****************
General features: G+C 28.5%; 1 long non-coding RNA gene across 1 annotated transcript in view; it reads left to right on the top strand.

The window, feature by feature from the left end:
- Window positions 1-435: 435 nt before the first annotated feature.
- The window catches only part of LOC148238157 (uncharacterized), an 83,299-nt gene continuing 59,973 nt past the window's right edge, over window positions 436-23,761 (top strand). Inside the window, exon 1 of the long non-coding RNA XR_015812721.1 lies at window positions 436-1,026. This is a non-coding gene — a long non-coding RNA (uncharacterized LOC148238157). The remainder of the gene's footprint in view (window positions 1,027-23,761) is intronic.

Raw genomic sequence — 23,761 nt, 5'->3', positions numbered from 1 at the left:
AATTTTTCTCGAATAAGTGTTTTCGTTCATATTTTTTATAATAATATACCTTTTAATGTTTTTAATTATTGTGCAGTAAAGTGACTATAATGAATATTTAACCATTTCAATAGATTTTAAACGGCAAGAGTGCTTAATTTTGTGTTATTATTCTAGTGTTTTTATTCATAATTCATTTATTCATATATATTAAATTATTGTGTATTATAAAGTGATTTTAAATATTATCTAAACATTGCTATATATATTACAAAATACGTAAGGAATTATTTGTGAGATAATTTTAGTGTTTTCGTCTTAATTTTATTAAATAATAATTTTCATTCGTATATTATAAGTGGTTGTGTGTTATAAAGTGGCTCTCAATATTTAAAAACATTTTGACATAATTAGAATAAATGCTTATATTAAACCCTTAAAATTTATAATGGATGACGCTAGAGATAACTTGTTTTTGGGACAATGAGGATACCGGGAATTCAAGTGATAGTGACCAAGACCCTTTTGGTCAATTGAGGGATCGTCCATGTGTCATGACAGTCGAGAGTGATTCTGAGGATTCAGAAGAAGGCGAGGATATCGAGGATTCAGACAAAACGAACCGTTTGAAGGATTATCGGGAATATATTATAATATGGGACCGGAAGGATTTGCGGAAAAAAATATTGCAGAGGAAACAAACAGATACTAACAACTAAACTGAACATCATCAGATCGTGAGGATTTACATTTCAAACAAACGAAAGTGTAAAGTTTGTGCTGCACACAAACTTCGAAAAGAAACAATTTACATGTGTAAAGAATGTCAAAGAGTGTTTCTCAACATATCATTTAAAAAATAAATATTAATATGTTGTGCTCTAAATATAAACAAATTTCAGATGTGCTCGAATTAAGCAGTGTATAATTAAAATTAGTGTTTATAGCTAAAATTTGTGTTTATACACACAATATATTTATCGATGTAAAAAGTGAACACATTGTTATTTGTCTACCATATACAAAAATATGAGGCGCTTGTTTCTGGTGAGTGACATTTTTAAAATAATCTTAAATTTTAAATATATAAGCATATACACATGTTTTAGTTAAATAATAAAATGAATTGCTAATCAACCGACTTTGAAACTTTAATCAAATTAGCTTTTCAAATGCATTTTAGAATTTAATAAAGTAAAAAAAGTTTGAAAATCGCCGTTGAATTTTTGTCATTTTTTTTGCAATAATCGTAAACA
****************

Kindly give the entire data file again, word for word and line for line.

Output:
General features: G+C 28.5%; 1 long non-coding RNA gene across 1 annotated transcript in view; it reads left to right on the top strand.

The window, feature by feature from the left end:
- Window positions 1-435: 435 nt before the first annotated feature.
- The window catches only part of LOC148238157 (uncharacterized), an 83,299-nt gene continuing 59,973 nt past the window's right edge, over window positions 436-23,761 (top strand). Inside the window, exon 1 of the long non-coding RNA XR_015812721.1 lies at window positions 436-1,026. This is a non-coding gene — a long non-coding RNA (uncharacterized LOC148238157). The remainder of the gene's footprint in view (window positions 1,027-23,761) is intronic.

Raw genomic sequence — 23,761 nt, 5'->3', positions numbered from 1 at the left:
AATTTTTCTCGAATAAGTGTTTTCGTTCATATTTTTTATAATAATATACCTTTTAATGTTTTTAATTATTGTGCAGTAAAGTGACTATAATGAATATTTAACCATTTCAATAGATTTTAAACGGCAAGAGTGCTTAATTTTGTGTTATTATTCTAGTGTTTTTATTCATAATTCATTTATTCATATATATTAAATTATTGTGTATTATAAAGTGATTTTAAATATTATCTAAACATTGCTATATATATTACAAAATACGTAAGGAATTATTTGTGAGATAATTTTAGTGTTTTCGTCTTAATTTTATTAAATAATAATTTTCATTCGTATATTATAAGTGGTTGTGTGTTATAAAGTGGCTCTCAATATTTAAAAACATTTTGACATAATTAGAATAAATGCTTATATTAAACCCTTAAAATTTATAATGGATGACGCTAGAGATAACTTGTTTTTGGGACAATGAGGATACCGGGAATTCAAGTGATAGTGACCAAGACCCTTTTGGTCAATTGAGGGATCGTCCATGTGTCATGACAGTCGAGAGTGATTCTGAGGATTCAGAAGAAGGCGAGGATATCGAGGATTCAGACAAAACGAACCGTTTGAAGGATTATCGGGAATATATTATAATATGGGACCGGAAGGATTTGCGGAAAAAAATATTGCAGAGGAAACAAACAGATACTAACAACTAAACTGAACATCATCAGATCGTGAGGATTTACATTTCAAACAAACGAAAGTGTAAAGTTTGTGCTGCACACAAACTTCGAAAAGAAACAATTTACATGTGTAAAGAATGTCAAAGAGTGTTTCTCAACATATCATTTAAAAAATAAATATTAATATGTTGTGCTCTAAATATAAACAAATTTCAGATGTGCTCGAATTAAGCAGTGTATAATTAAAATTAGTGTTTATAGCTAAAATTTGTGTTTATACACACAATATATTTATCGATGTAAAAAGTGAACACATTGTTATTTGTCTACCATATACAAAAATATGAGGCGCTTGTTTCTGGTGAGTGACATTTTTAAAATAATCTTAAATTTTAAATATATAAGCATATACACATGTTTTAGTTAAATAATAAAATGAATTGCTAATCAACCGACTTTGAAACTTTAATCAAATTAGCTTTTCAAATGCATTTTAGAATTTAATAAAGTAAAAAAAGTTTGAAAATCGCCGTTGAATTTTTGTCATTTTTTTTGCAATAATCGTAAACA